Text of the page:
Yet, there is another set of explanations that requires some investigation. Among the excuses for the no-shows is the addition of a new set of competitions sponsored by a telecommunications company.

This reportedly increases the strain on the athletes, therefore forcing coaches to make judicious use of the still-developing children without damaging them for the future. In principle, there is everything right with this. This assumes that the absence of Calabar from the second most prestigious schoolboy track and field event is essentially due to the increased workload, and not a recriminating act of revenge being a soup drunk cold.

And here, let me be unambiguous. Even if it is the case that KC intentionally scorned the patrons of the Calabar meet, the tit-for-tat lesson would be precisely what the professors at Boston College would have told McKenley and those who honour him to avoid. Teaching schoolboys to be vindictive and petty does nothing for their character, and may very well further harm a very violent and divided nation when these young men take leadership of the little rock of wood, water, politics and homicide.

Nonetheless, this might be the moment when I accept the wisdom of my KC friends with whom I ate hundreds of patties with suspect fillings and ready-peeled oranges from a man who knew nothing about other types of fillings. When KC lost in the traditional prestigious Manning Cup in November 2017, and won the FLOW Super Cup and the king's ransom of $1 million, 1/20th of the amount donated to reconstruct the entrance that opens up to the O'Hare building, there was a group of zealots who felt that the money made the cup more valuable than the traditional Manning trophy. Of course, having seen St George's in exactly the same situation in 2015, I understand the lingering acridity of a particular violet fruit.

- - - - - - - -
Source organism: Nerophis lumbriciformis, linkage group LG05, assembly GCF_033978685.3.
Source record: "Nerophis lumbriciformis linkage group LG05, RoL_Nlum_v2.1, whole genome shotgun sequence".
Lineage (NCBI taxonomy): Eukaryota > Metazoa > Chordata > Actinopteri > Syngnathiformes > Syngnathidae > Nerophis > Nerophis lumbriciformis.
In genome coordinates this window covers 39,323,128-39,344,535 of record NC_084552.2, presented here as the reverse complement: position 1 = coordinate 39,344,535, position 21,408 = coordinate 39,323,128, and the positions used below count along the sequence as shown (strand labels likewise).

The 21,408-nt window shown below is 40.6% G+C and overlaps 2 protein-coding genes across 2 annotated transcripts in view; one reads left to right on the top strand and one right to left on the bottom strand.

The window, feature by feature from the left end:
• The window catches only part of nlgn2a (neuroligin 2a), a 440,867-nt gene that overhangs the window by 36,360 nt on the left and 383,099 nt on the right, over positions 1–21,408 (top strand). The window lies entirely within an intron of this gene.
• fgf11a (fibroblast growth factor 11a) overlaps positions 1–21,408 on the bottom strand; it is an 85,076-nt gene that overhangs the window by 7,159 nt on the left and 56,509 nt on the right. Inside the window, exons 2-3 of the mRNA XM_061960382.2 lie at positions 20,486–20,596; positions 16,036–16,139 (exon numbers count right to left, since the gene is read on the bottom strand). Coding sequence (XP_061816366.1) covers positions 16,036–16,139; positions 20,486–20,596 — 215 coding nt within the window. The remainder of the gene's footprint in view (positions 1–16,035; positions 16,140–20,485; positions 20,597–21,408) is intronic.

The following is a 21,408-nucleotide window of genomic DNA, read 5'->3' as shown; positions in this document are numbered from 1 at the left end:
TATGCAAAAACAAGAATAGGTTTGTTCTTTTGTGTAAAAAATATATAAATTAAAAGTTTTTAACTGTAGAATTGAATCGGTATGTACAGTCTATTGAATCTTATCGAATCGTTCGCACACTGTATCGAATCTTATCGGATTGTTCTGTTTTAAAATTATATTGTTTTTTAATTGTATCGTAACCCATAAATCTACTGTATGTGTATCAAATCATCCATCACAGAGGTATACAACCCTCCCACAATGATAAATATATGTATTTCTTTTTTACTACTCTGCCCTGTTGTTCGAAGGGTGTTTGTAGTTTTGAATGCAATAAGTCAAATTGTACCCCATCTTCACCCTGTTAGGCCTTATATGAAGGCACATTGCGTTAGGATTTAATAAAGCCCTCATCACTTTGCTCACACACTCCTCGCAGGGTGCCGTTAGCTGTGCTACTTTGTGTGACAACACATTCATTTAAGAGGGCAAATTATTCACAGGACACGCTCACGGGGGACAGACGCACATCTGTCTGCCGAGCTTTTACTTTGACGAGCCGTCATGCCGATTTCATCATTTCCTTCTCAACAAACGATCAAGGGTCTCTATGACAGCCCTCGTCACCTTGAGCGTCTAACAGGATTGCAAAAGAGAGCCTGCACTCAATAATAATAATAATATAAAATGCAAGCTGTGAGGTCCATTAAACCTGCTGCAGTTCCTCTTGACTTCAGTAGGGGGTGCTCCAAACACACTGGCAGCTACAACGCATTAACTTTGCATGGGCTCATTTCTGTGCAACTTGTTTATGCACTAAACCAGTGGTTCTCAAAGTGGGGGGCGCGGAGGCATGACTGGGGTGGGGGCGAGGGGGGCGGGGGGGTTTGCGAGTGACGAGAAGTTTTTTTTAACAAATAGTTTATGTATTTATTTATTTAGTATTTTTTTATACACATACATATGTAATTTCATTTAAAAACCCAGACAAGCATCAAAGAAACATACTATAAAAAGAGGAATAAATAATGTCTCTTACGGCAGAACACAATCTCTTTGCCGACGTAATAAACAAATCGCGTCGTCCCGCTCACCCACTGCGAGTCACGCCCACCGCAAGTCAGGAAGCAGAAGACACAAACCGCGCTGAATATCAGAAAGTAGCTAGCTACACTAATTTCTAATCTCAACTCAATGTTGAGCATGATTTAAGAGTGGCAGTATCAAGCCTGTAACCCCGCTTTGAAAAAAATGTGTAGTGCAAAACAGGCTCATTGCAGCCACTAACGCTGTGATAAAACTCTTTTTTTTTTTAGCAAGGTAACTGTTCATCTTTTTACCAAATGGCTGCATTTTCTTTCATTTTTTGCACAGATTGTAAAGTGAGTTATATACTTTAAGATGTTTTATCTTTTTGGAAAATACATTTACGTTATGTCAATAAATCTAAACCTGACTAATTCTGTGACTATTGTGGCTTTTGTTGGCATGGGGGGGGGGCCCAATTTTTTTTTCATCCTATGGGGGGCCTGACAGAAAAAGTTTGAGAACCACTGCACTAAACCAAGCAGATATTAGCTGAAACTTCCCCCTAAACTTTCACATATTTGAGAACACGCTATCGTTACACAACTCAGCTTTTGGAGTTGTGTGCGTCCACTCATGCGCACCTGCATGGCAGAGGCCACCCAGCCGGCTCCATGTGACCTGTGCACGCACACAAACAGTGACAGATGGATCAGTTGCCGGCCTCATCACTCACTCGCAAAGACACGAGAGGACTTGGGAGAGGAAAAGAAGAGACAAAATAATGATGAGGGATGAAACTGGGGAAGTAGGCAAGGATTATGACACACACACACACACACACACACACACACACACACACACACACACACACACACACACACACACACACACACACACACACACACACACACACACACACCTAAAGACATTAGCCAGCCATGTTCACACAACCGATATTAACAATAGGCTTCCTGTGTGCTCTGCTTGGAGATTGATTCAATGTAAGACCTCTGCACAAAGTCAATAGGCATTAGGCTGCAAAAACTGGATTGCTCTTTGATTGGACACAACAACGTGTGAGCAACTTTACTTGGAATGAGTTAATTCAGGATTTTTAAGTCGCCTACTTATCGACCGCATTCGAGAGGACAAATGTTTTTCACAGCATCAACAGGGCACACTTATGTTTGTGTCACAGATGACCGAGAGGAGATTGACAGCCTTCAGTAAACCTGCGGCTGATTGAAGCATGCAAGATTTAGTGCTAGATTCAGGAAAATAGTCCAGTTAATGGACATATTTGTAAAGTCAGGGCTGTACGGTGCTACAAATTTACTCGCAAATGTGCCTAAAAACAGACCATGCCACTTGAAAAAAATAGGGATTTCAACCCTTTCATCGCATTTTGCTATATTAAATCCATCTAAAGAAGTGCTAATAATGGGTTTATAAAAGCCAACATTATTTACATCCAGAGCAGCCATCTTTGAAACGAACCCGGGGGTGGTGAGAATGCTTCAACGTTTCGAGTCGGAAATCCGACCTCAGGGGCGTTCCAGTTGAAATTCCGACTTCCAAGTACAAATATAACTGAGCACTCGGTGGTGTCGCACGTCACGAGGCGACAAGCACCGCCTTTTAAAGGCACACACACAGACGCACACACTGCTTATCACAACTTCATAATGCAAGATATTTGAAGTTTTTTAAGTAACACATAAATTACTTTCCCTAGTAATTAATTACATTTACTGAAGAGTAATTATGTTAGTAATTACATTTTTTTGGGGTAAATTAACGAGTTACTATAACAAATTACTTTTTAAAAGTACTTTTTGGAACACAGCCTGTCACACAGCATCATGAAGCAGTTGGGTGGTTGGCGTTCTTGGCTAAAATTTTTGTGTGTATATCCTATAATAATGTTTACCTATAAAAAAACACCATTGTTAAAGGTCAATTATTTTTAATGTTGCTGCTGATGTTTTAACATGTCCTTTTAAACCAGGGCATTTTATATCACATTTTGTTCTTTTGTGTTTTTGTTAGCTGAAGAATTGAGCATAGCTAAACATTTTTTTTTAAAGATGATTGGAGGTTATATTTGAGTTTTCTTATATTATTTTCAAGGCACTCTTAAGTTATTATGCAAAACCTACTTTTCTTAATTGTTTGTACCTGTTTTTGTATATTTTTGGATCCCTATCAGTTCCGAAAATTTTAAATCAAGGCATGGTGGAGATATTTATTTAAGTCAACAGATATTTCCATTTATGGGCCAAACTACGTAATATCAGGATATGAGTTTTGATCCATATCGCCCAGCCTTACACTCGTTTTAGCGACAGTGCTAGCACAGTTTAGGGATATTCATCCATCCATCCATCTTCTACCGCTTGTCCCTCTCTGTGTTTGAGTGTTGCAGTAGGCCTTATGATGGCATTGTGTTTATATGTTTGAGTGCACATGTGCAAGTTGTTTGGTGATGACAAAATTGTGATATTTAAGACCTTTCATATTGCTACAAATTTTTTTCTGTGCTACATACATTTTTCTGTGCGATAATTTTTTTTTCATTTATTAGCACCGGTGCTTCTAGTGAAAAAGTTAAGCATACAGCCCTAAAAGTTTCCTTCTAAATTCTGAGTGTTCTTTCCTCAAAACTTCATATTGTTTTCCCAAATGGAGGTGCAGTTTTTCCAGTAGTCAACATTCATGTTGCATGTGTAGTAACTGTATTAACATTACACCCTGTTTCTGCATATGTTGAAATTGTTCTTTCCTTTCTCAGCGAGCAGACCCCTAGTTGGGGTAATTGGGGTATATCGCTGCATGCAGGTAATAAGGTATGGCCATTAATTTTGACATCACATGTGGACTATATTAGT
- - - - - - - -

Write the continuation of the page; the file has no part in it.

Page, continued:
By the same rationale, the perfectly justifiable argument was that tradition meant little in the face of the newly introduced Digicel Grand Prix, which, like the Super Cup, had money, and rather than a single track meet, judged the performance over several competitions, thus, theoretically, making the champion of the series the de facto best team in schoolboy track and field.

Whatever the final (il)logic, the diminishing of the value of the traditional trophies and the absence of a flagship school from premier events do more harm than good, and the headmasters need to fix it now. The old boys had their chance; it is not about them.